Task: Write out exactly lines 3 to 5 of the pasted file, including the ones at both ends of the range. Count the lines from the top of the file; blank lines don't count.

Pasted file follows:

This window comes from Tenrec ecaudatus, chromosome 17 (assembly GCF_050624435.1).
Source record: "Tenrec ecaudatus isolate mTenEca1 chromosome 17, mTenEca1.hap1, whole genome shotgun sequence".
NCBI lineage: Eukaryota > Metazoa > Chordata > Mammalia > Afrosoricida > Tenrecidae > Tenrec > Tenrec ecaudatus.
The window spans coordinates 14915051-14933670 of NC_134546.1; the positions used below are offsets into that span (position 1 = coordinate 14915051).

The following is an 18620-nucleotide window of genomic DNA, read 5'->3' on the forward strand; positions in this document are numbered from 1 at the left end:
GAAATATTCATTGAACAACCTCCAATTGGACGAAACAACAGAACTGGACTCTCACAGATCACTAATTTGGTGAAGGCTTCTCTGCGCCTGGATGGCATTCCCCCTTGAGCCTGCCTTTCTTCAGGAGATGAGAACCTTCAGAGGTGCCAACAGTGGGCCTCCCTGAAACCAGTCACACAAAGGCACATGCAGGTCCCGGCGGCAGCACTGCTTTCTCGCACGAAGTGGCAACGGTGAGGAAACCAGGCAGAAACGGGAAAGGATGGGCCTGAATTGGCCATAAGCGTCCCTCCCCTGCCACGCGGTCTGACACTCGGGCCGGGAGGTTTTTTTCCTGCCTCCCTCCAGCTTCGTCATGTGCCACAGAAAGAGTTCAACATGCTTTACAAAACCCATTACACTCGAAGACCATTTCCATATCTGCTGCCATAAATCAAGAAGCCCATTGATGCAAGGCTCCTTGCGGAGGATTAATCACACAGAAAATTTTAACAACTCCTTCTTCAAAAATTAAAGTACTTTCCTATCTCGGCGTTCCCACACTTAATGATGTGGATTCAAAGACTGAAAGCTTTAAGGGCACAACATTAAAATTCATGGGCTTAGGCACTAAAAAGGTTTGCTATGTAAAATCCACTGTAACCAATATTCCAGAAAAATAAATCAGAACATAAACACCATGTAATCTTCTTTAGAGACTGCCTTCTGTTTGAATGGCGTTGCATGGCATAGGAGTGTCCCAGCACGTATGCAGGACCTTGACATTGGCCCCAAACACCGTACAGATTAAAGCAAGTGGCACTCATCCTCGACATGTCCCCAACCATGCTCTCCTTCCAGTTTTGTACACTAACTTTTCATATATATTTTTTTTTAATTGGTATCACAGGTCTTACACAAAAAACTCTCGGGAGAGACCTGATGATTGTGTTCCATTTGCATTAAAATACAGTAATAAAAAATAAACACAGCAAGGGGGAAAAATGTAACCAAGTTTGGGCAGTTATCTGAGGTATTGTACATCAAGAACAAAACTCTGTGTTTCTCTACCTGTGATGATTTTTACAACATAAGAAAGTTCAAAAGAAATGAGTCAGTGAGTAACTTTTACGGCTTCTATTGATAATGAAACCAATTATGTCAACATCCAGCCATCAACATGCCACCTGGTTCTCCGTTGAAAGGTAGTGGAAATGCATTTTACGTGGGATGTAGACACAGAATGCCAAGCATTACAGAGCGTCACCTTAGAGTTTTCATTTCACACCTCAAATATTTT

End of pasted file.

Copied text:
NCBI lineage: Eukaryota > Metazoa > Chordata > Mammalia > Afrosoricida > Tenrecidae > Tenrec > Tenrec ecaudatus.
The window spans coordinates 14915051-14933670 of NC_134546.1; the positions used below are offsets into that span (position 1 = coordinate 14915051).

The following is an 18620-nucleotide window of genomic DNA, read 5'->3' on the forward strand; positions in this document are numbered from 1 at the left end: